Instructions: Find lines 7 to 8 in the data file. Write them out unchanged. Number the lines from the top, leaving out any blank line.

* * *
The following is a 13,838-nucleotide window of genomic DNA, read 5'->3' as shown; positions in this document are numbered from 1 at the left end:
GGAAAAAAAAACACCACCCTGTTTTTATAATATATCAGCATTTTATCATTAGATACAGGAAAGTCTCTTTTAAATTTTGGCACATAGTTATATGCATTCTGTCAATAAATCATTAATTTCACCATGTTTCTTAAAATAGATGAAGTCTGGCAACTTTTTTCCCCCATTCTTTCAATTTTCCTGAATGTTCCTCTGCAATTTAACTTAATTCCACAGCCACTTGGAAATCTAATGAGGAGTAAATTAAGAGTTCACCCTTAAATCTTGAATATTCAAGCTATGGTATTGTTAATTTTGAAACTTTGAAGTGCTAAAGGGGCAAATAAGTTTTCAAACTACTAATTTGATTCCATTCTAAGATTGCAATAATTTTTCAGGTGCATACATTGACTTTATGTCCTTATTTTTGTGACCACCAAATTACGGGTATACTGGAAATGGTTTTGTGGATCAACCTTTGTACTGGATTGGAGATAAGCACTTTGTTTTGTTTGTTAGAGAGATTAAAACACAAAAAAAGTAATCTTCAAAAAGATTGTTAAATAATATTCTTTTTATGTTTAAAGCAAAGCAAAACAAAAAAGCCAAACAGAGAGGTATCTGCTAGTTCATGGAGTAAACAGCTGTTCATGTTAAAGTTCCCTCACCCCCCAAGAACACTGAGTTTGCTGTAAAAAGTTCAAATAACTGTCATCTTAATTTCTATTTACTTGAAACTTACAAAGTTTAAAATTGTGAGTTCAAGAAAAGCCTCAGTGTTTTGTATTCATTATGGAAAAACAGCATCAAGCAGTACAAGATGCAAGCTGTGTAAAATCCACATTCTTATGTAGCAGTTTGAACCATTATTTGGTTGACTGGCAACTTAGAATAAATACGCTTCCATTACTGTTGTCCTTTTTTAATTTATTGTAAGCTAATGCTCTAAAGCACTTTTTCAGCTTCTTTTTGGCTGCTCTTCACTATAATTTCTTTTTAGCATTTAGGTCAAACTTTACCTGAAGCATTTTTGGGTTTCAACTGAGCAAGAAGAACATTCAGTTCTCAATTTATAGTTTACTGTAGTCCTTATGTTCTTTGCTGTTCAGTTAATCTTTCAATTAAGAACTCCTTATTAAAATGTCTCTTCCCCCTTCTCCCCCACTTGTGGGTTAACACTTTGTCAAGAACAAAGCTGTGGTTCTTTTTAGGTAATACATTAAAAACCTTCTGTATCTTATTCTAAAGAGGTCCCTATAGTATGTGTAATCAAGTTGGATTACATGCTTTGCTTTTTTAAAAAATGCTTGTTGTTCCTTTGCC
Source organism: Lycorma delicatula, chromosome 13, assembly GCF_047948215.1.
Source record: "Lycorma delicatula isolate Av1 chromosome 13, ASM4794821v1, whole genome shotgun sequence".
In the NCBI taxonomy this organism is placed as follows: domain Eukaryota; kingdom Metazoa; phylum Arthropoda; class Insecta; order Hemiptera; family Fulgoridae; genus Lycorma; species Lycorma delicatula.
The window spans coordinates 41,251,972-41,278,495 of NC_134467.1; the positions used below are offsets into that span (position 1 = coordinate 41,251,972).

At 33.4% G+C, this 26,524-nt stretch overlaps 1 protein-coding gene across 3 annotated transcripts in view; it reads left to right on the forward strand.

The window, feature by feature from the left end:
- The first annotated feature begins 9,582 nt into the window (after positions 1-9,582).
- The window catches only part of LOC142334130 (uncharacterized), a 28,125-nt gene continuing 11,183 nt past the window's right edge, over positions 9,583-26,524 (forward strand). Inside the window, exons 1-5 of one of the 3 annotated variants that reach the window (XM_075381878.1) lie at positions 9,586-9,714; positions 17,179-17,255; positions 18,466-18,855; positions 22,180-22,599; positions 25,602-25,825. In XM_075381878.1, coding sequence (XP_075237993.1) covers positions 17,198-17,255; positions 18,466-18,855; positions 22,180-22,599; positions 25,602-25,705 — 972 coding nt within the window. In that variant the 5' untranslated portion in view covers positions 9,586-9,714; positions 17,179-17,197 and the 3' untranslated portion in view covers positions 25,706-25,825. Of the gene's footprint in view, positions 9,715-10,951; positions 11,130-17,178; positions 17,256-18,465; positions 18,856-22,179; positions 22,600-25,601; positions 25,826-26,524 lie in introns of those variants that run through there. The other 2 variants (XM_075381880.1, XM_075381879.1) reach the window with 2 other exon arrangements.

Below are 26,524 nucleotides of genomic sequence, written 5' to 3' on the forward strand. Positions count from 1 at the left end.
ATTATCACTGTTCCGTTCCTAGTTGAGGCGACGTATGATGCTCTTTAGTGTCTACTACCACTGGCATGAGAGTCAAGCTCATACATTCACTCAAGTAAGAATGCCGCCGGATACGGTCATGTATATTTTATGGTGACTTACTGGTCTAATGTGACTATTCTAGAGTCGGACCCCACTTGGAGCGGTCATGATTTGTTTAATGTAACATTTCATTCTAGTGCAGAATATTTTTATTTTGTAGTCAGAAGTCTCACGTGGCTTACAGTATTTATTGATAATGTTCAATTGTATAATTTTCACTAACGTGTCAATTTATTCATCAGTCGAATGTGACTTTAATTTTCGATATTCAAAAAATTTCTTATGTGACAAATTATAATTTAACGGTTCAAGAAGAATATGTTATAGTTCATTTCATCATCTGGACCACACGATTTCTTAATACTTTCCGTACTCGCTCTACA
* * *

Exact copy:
At 33.4% G+C, this 26,524-nt stretch overlaps 1 protein-coding gene across 3 annotated transcripts in view; it reads left to right on the forward strand.

The window, feature by feature from the left end: